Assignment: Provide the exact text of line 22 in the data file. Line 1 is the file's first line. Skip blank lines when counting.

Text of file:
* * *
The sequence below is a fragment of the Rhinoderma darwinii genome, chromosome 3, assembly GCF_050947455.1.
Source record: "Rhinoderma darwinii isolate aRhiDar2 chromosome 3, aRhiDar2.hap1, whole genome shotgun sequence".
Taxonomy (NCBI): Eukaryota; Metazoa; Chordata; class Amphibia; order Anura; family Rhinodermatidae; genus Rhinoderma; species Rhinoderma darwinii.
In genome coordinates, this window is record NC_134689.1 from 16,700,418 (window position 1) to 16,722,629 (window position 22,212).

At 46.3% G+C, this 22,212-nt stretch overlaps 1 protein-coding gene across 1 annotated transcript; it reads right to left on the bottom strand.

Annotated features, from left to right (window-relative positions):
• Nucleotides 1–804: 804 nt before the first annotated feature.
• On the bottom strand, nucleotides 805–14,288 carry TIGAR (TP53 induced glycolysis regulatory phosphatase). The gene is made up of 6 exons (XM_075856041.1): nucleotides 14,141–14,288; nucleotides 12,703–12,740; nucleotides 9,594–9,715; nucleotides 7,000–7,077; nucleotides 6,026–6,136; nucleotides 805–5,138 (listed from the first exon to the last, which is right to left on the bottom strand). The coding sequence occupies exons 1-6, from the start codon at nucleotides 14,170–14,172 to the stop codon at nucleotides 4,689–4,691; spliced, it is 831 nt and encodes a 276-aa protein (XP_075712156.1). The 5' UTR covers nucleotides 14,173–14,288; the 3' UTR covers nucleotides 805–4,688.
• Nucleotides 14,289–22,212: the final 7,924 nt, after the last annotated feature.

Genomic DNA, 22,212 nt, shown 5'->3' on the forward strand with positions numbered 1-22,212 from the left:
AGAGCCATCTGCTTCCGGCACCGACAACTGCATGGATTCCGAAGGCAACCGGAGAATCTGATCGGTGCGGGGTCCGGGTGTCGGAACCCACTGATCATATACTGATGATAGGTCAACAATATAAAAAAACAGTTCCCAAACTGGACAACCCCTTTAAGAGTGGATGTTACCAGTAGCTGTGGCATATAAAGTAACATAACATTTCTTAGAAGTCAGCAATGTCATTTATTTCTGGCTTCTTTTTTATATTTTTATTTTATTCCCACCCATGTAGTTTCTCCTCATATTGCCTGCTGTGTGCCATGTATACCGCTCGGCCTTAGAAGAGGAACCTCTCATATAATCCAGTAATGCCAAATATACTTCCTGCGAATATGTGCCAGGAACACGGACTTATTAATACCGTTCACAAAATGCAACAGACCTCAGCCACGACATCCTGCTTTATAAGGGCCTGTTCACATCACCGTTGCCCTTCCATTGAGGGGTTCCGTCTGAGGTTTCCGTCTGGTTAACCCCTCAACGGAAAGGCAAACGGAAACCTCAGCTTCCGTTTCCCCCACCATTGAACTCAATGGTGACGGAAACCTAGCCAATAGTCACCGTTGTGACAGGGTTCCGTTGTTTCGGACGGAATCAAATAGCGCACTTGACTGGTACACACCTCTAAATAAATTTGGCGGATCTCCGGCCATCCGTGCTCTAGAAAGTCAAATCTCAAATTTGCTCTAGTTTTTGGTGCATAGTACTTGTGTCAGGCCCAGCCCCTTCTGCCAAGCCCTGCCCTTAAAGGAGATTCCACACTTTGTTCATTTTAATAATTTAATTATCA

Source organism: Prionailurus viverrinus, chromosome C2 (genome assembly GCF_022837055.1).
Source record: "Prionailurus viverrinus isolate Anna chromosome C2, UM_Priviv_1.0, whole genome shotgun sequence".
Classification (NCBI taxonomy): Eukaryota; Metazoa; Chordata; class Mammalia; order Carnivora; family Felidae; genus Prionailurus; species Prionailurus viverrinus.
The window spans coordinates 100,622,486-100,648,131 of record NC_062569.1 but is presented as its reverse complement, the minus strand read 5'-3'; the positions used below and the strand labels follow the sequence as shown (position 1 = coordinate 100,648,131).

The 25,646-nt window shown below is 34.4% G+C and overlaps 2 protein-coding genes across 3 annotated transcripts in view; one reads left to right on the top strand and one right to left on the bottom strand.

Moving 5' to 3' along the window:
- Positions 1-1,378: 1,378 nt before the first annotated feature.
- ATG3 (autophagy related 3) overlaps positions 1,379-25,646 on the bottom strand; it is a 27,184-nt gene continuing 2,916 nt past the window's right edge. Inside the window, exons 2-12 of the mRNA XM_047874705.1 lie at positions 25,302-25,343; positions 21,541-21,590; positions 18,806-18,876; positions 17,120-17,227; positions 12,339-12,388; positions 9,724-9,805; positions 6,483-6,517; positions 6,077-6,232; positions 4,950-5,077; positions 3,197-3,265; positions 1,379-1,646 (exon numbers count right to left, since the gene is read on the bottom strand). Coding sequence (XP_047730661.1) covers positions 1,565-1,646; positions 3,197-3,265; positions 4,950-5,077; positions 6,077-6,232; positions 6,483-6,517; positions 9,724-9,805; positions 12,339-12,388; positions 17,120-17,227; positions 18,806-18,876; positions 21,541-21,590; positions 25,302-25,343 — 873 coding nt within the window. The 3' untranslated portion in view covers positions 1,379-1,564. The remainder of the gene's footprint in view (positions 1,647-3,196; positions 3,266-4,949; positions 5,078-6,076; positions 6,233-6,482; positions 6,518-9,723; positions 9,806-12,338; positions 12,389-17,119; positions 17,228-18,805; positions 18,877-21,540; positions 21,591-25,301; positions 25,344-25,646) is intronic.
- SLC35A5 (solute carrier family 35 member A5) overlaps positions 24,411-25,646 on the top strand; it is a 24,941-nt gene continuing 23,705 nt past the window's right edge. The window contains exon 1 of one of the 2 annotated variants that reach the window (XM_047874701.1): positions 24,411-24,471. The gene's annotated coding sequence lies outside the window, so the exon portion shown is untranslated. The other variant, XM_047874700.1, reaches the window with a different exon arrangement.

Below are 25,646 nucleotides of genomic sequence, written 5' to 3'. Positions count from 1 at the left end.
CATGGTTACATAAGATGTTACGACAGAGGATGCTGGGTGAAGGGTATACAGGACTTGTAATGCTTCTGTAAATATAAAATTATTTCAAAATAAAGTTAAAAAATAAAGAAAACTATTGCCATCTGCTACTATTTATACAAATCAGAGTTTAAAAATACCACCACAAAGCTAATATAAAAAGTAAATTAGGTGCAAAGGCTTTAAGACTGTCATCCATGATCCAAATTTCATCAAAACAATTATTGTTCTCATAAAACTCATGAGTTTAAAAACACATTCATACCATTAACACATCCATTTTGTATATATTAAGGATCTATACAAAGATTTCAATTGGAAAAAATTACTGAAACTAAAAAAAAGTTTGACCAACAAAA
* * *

CATGGTTACATAAGATGTTACGACAGAGGATGCTGGGTGAAGGGTATACAGGACTTGTAATGCTTCTGTAAATATAAAATTATTTCAAAATAAAGTTAAAAAATAAAGAAAACTATTGCCATCTGCTACTATTTATACAAATCAGAGTTTAAAAATACCACCACAAAGCTAATATAAAAAGTAAATTAGGTGCAAAGGCTTTAAGACTGTCATCCATGATCCAAATTTCATCAAAACAATTATTGTTCTCATAAAACTCATGAGTTTAAAAACACATTCATACCATTAACACATCCATTTTGTATATATTAAGGATCTATACAAAGATTTCAATTGGAAAAAATTACTGAAACTAAAAAAAAGTTTGACCAACAAAA